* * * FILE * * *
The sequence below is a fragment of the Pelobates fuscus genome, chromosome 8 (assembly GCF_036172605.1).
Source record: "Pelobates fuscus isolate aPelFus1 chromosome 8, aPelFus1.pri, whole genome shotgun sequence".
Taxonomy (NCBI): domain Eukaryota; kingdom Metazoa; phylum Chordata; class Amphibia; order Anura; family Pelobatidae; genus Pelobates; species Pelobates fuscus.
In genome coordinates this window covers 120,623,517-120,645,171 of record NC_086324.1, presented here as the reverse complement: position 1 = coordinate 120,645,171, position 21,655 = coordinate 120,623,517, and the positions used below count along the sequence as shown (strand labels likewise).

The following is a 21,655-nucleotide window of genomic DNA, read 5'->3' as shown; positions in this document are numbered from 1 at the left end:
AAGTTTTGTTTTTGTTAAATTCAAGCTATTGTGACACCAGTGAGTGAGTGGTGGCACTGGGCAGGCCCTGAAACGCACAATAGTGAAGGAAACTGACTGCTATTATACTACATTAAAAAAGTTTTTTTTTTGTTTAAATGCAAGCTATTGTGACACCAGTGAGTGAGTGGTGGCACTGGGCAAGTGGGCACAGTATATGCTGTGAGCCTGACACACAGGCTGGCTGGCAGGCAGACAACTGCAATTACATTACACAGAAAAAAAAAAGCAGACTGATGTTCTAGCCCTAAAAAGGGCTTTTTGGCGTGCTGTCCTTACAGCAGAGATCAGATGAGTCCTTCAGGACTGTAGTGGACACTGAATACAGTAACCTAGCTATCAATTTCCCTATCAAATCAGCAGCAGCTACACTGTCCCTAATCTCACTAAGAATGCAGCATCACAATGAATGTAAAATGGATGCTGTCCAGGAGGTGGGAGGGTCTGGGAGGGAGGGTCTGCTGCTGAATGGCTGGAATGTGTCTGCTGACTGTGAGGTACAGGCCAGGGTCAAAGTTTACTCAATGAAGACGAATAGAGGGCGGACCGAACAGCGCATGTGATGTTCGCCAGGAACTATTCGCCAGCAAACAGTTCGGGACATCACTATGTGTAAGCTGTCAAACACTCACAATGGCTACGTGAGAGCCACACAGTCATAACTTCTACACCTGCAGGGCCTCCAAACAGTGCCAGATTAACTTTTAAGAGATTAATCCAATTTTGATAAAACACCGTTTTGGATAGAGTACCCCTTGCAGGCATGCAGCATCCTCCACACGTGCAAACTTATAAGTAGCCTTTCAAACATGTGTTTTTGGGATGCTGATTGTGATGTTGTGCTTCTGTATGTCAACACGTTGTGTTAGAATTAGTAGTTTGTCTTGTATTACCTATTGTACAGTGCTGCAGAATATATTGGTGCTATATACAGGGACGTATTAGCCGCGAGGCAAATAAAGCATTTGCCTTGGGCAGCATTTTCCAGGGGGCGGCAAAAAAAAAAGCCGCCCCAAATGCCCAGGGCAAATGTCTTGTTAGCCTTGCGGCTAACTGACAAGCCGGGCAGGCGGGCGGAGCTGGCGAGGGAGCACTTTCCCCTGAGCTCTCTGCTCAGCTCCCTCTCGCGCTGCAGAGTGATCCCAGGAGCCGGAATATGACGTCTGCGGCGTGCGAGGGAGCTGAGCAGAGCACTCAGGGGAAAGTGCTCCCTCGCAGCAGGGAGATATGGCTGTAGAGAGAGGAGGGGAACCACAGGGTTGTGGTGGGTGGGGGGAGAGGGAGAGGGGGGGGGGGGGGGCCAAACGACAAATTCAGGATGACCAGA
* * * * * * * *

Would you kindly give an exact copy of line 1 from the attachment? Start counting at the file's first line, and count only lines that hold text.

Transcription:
The sequence below is a fragment of the Pelobates fuscus genome, chromosome 8 (assembly GCF_036172605.1).